In tests and training for this humans kept saying the dogs were wrong on one patient. The patients had been screened so the samples would be known to the humans. The dogs identified one that cleared screening but indeed on the ‘word’ of the dogs did more tests and found what might have been a fatal tumor in a kidney.

Cocker Spaniels are also among those trained for K9 use. No they aren’t likely to chase down an escaped prisoner nor does anyone need to suit up for bite work. The Cocker Spaniel’s job is using that outstanding nose that won him favor in the hunting field and detecting drugs or other items according to their training. Smaller dogs often work well when they must climb and get on things as their size does less damage than a large dog.

Cockers may need very strict routines and some can be a challenge to house train. Some will tend to bark or alert on everything that passes. Consistent training helps insure your pet understands what you want and, as a sensitive dog that wants to please, heavy doses of praise helps them to repeat the good behavior also!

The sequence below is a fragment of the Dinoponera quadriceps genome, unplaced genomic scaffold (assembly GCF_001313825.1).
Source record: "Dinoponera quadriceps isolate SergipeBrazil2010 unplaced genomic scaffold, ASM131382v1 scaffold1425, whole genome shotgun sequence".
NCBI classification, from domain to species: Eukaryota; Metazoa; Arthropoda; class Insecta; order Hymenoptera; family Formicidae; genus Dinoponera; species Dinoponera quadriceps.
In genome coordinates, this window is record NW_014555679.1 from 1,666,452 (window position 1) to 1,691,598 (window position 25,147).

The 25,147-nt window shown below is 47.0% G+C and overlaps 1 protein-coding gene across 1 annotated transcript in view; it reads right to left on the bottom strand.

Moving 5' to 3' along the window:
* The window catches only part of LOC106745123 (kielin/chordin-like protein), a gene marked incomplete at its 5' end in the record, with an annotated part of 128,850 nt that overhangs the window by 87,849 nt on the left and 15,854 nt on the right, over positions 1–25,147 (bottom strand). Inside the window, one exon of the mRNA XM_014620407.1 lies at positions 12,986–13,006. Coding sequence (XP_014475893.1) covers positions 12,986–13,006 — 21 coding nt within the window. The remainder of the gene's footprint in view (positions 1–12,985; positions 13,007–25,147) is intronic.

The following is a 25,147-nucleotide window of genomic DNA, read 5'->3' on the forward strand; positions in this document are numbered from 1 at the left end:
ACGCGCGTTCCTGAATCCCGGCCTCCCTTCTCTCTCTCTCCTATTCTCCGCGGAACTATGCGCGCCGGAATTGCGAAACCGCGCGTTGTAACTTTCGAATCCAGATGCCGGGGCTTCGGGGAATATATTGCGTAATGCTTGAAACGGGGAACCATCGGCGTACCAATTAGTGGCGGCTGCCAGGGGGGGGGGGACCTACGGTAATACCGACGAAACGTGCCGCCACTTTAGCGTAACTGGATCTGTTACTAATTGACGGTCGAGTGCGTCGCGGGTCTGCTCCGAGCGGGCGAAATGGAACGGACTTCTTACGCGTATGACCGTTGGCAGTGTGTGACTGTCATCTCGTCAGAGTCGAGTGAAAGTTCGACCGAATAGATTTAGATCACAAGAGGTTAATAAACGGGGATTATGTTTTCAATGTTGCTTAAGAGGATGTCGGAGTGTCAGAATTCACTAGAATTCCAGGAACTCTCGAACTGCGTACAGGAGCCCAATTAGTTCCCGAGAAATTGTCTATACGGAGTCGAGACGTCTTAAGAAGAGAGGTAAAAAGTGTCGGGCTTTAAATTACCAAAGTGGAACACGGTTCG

Work with a breeder to get a dog suited for what you want, and commit to that dog completely. They require a daily brushing, training, a little food and a safe place to sleep. The Cocker Spaniel can return so much more than they take and are great small dogs for active families that can devote time to being with them. Any dog will need these basics, but the Cocker Spaniel has “that look”. That expression, those big brown eyes that melt the bad things away for just a little while as they take their ultimate role of companion and confidant.

David Beart is the owner of the Professors House. Our site covers family related issues from raising children to dogs, relationships to cooking.